The complaint also alleges that Alaskans for Honest Elections did not file appropriate paperwork with APOC before soliciting donations and spending money. 

The group began operating in November 2022 and started receiving donations as early as January 23 of this year. However, the group was only registered with APOC in March. 

Izon said his group is aware of the issue and said that APOC initially believed their organization was a referendum drive to repeal all of Ballot Measure 2, which in addition to legally creating ranked choice voting also established additional criteria for campaign disclosure. 

“We are only repealing the rank choice voting and the jungle primary sections of the bill,” Izon said. “We’re not doing anything with the campaign finance laws.”

Izon said he was told by APOC that Alaskans for Honest Elections wasn’t required to disclose anything as a referendum. He said most of the financial disclosure issues have been fixed with APOC, now that his effort is recognized as a ballot initiative.

Izon is at the center of another allegation in the complaint. He is listed as contributing $200,000 as an in-kind donation to Alaskans for Honest Elections, in the form of professional services.

The donation was dated January 23, two weeks after Alaskans For Honest Elections began taking donations. The complaint alleges “the fantastical assertion that Mr. Izon’s time is worth $100,000 per week is absurd on its face.”

That $200,000 donation also accounts for more than two-thirds of the total money raised by Alaskans For Honest Elections, despite not being an actual monetary donation.

Kendall says the donation was listed to give a false impression.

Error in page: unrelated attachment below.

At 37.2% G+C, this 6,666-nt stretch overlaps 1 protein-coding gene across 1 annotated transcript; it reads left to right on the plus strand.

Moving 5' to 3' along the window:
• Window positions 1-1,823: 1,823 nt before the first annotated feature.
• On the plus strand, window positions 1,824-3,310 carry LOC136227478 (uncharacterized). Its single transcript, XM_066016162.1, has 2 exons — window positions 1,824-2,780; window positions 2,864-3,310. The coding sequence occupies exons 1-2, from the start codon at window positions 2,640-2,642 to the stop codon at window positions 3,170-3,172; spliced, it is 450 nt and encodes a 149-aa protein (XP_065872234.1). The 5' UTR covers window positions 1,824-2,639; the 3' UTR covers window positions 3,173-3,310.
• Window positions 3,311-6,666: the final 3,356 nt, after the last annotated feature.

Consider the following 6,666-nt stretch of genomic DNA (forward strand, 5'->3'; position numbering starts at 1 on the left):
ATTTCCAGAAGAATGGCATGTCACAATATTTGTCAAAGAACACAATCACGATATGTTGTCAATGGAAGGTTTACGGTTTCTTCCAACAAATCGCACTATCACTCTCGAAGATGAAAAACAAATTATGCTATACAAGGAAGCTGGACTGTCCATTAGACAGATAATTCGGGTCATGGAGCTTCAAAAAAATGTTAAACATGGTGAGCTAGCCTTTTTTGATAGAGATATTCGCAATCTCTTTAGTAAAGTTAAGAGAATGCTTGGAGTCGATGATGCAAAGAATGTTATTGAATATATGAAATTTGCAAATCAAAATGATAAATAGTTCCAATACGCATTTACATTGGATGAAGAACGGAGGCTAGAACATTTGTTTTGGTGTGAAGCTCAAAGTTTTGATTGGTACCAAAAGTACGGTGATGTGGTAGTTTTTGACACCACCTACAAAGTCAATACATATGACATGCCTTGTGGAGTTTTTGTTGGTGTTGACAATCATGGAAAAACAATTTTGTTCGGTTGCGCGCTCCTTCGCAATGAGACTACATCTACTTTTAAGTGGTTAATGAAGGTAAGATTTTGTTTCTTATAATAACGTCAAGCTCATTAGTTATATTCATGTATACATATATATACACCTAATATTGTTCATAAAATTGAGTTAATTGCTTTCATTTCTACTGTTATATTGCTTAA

“It appears to have been used to inflate the appearance of the support for their ballot measure,” Kendall said. “‘Look at us, we raised $290,000.’ Never mind the fact that $200,000 is fictional.”

Izon said the money is meant to represent the work he will do over the year, not for the two-week period. He said he was directed by APOC Campaign Disclosure Coordinator Tom Lucas to list it as a one-time expense in the campaign disclosure.  

“Nothing to do with inflating [support] or anything to do with that,” Izon said. “That honestly wasn’t the intention. It was literally… that was what APOC told us to do.”

The only money spent by Alaskans For Honest Elections, per APOC filings, has been $67,000 going to Leading Light Advisors for marketing purposes. The company is run by Diamond Metzner, Izon’s wife and the treasurer for RCEA. Izon said his wife runs the company herself.

“I don’t have access,” Izon said. “I’m not on any of the bank accounts for that organization.” 

The complaint alleges that the Alaskans for Honest Elections “appears to have been set up by Mr. Izon and Ms. Metzner as a grift —and a clumsy one at that — to funnel every dime AHE raises back to them, and them alone.”

Kendall says he hopes APOC will do a thorough investigation into the allegations, “along with any others that come to light during an investigation.”

“I think if APOC can accomplish anything, it’s to get into these people’s records, whatever condition the records are in, and get them to report accurately,” he said.

Izon said his group has gathered roughly 20,000 signatures to repeal ranked choice voting. They need 27,000 to get the measure on the ballot.

Correction: An earlier version of this story misstated the name of the organization receiving money from Alaskans For Honest Elections for marketing. It is Leading Light Advisors, not Leading Light Advisories.

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Wesley Early covers Anchorage life and city politics for Alaska Public Media. Reach him at and follow him on X at @wesley_early. Read more about Wesley here.